RAINBOWR: Reliable Association INference By Optimizing Weights with R

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NOTE!!!!

The paper for RAINBOWR has been published in PLOS Computational Biology (https://journals.plos.org/ploscompbiol/article?id=10.1371/journal.pcbi.1007663). If you use this RAINBOWR in your paper, please cite RAINBOWR as follows:
The stable version for RAINBOWR package is now available at the CRAN (Comprehensive R Archive Network).
Please check the change in RAINBOWR with the version update from NEWS.md.

In this repository, the R package RAINBOWR is available. Here, we describe how to install and how to use RAINBOWR.


What is RAINBOWR

RAINBOWR(Reliable Association INference By Optimizing Weights with R) is a package to perform several types of GWAS as follows.

RAINBOWR also offers some functions to solve the linear mixed effects model.

By utilizing these functions, you can estimate the genomic heritability and perform genomic prediction (GP).

Finally, RAINBOWR offers other useful functions.

Installation

The stable version of RAINBOWR is now available at the CRAN (Comprehensive R Archive Network). The latest version of RAINBOWR is also available at the KosukeHamazaki/RAINBOWR repository in the GitHub, so please run the following code in the R console.

#### Stable version of RAINBOWR ####
install.packages("RAINBOWR")  


#### Latest version of RAINBOWR ####
### If you have not installed yet, ...
install.packages("devtools")  

### Install RAINBOWR from GitHub
devtools::install_github("KosukeHamazaki/RAINBOWR")

If you get some errors via installation, please check if the following packages are correctly installed. (We removed a dependency on rgl package!)

In RAINBOWR, since part of the code is written in Rcpp (C++ in R), please check if you can use C++ in R. For Windows users, you should install Rtools.

If you have some questions about installation, please contact us by e-mail (hamazaki@ut-biomet.org).

Usage

First, import RAINBOWR package and load example datasets. These example datasets consist of marker genotype (scored with {-1, 0, 1}, 1,536 SNP chip (Zhao et al., 2010; PLoS One 5(5): e10780)), map with physical position, and phenotypic data (Zhao et al., 2011; Nature Communications 2:467). Both datasets can be downloaded from Rice Diversity homepage (http://www.ricediversity.org/data/).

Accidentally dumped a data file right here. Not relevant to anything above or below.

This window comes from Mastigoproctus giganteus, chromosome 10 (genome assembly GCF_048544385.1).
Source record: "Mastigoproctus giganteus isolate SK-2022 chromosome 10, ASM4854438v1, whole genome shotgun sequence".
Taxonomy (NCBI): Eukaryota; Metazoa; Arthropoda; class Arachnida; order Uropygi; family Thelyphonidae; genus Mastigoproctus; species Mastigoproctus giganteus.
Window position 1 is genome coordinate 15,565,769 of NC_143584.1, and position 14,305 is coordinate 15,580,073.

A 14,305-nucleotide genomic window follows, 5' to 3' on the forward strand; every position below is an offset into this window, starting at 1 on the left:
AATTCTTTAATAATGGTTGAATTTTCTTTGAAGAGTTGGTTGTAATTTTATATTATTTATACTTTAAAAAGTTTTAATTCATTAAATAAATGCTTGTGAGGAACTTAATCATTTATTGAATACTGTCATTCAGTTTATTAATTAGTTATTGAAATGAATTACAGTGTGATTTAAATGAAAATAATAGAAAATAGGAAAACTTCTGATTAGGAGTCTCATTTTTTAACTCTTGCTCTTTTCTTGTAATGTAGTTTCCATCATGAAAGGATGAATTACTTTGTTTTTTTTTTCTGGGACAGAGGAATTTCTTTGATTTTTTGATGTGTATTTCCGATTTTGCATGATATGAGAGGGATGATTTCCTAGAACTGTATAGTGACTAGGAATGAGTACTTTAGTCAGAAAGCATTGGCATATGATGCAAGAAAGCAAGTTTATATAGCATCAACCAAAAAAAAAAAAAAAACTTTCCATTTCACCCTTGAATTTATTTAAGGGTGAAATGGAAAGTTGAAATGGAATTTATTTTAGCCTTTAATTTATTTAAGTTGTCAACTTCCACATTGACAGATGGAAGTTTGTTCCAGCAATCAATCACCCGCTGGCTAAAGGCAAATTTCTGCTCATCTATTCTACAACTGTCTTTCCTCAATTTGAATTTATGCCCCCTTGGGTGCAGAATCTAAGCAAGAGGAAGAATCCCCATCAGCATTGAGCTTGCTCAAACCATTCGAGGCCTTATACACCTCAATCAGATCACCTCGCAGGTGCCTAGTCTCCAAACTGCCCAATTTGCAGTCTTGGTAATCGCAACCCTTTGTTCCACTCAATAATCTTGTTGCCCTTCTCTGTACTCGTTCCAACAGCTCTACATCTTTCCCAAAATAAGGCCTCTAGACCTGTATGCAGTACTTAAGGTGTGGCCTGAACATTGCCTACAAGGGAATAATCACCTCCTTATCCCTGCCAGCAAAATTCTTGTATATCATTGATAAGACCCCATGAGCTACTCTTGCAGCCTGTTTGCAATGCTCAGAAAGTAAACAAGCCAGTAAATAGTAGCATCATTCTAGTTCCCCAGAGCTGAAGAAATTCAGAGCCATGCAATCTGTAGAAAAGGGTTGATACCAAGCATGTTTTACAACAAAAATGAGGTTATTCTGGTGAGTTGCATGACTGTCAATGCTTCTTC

``` {r, include=TRUE}

Import RAINBOWR

require(RAINBOWR)

Load example datasets

data("Rice_Zhao_etal") Rice_geno_score <- Rice_Zhao_etal$genoScore Rice_geno_map <- Rice_Zhao_etal$genoMap Rice_pheno <- Rice_Zhao_etal$pheno

View each dataset

See(Rice_geno_score) See(Rice_geno_map) See(Rice_pheno)

You can check the original data format by `See` function.
Then, select one trait (here, `Flowering.time.at.Arkansas`) for example.

``` {r, include=TRUE}
### Select one trait for example
trait.name <- "Flowering.time.at.Arkansas"
y <- Rice_pheno[, trait.name, drop = FALSE]

For GWAS, first you can remove SNPs whose MAF <= 0.05 by MAF.cut function.

``` {r, include=TRUE}

Remove SNPs whose MAF <= 0.05

x.0 <- t(Rice_geno_score) MAF.cut.res <- MAF.cut(x.0 = x.0, map.0 = Rice_geno_map) x <- MAF.cut.res$x map <- MAF.cut.res$map

Next, we estimate additive genomic relationship matrix (GRM) by using `calcGRM` function.

``` {r, include=TRUE}
### Estimate genomic relationship matrix (GRM) 
K.A <- calcGRM(genoMat = x)

Next, we modify these data into the GWAS format of RAINBOWR by modify.data function.

``` {r, include=TRUE}

Modify data

modify.data.res <- modify.data(pheno.mat = y, geno.mat = x, map = map, return.ZETA = TRUE, return.GWAS.format = TRUE) pheno.GWAS <- modify.data.res$pheno.GWAS geno.GWAS <- modify.data.res$geno.GWAS ZETA <- modify.data.res$ZETA

View each data for RAINBOWR

See(pheno.GWAS) See(geno.GWAS) str(ZETA)

`ZETA` is a list of genomic relationship matrix (GRM) and its design matrix.

Finally, we can perform `GWAS` using these data.
First, we perform single-SNP GWAS by `RGWAS.normal` function as follows.

``` {r, include=TRUE}
### Perform single-SNP GWAS
normal.res <- RGWAS.normal(pheno = pheno.GWAS, geno = geno.GWAS,